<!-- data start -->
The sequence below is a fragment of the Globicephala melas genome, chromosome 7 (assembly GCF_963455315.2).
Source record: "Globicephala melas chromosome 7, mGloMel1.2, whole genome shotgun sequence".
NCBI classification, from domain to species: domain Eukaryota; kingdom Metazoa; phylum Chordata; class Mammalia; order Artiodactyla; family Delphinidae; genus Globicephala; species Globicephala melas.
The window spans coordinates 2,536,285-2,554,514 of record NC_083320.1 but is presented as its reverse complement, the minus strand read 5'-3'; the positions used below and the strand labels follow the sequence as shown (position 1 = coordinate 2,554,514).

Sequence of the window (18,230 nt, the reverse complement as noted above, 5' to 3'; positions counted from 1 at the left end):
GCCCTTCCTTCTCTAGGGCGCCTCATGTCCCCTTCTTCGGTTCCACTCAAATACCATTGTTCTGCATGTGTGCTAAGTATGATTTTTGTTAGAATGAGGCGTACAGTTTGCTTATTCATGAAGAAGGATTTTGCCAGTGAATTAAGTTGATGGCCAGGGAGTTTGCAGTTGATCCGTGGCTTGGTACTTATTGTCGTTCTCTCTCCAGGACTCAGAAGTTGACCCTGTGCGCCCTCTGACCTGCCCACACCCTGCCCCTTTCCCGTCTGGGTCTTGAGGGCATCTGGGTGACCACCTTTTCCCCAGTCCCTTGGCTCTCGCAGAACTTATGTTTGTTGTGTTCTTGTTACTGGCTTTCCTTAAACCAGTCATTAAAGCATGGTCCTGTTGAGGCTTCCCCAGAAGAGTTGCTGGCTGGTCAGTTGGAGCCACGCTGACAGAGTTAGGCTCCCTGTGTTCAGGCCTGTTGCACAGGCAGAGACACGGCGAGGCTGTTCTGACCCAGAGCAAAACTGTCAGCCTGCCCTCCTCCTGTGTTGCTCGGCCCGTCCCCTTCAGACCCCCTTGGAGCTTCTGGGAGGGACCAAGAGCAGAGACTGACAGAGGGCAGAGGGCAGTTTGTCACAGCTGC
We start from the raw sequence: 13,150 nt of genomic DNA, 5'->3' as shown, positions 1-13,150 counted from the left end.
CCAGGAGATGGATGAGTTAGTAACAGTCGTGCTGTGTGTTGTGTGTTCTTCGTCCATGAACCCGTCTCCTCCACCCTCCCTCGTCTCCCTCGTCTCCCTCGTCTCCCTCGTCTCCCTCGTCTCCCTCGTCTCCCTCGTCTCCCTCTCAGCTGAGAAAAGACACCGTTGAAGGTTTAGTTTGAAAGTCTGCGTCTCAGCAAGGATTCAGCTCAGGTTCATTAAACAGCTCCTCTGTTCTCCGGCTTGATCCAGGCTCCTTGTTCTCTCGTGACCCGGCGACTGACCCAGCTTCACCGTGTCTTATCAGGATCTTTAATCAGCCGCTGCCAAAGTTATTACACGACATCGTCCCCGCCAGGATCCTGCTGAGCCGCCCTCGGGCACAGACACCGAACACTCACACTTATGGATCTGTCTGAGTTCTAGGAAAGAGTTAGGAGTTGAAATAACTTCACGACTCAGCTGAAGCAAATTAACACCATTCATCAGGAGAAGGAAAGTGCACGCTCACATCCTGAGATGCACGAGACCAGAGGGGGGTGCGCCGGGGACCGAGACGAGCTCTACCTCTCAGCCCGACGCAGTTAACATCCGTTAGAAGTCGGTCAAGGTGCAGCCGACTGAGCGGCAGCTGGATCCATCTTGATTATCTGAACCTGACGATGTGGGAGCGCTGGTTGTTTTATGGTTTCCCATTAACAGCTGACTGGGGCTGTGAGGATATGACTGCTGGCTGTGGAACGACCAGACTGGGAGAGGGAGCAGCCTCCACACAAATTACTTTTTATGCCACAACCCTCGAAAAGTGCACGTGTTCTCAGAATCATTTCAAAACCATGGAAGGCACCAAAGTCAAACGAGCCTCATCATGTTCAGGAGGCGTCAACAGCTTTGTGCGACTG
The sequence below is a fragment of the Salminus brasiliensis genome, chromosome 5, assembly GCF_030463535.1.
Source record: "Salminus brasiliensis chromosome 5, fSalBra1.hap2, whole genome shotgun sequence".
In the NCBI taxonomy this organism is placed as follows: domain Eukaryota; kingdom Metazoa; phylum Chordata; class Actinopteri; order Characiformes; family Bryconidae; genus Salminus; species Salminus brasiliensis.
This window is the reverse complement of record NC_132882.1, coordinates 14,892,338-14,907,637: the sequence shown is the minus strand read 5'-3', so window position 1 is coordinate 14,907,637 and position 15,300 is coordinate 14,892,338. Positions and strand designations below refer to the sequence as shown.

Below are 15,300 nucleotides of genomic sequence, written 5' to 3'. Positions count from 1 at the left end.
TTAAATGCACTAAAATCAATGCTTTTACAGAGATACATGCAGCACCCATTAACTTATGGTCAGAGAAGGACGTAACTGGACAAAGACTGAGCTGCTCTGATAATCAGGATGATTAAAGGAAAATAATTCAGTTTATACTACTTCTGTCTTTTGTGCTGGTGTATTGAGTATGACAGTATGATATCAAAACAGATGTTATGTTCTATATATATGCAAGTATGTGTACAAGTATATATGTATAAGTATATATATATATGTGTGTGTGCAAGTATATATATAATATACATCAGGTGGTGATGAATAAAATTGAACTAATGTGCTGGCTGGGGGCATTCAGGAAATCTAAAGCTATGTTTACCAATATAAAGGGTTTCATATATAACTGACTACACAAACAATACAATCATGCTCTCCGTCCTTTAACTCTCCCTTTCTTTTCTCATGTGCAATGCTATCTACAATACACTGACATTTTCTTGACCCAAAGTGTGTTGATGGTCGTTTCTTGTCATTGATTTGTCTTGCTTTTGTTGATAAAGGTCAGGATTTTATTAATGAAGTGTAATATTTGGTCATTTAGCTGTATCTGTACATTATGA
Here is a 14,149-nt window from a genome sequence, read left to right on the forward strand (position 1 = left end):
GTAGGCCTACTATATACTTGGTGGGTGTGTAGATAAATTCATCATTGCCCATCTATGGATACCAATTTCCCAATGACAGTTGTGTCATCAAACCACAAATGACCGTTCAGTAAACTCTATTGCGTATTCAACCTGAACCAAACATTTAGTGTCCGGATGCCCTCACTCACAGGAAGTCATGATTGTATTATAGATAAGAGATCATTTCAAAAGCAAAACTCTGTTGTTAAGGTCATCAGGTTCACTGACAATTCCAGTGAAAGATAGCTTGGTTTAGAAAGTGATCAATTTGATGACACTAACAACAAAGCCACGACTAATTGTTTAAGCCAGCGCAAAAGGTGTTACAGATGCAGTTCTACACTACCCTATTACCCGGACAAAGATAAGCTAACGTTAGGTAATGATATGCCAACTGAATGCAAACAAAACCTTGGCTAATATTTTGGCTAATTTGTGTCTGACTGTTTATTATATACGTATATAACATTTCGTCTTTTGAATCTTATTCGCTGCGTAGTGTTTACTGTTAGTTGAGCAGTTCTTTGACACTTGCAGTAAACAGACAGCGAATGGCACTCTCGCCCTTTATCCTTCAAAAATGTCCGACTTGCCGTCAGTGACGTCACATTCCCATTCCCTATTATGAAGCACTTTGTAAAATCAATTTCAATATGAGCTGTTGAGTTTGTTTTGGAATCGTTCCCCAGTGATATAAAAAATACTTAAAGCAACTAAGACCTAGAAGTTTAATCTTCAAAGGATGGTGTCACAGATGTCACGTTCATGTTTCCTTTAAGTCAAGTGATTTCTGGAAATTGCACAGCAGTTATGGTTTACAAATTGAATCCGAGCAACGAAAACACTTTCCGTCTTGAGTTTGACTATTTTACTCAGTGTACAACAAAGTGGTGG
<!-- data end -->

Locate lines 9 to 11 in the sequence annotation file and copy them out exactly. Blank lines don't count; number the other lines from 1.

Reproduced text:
The sequence below is a fragment of the Salminus brasiliensis genome, chromosome 5, assembly GCF_030463535.1.
Source record: "Salminus brasiliensis chromosome 5, fSalBra1.hap2, whole genome shotgun sequence".
In the NCBI taxonomy this organism is placed as follows: domain Eukaryota; kingdom Metazoa; phylum Chordata; class Actinopteri; order Characiformes; family Bryconidae; genus Salminus; species Salminus brasiliensis.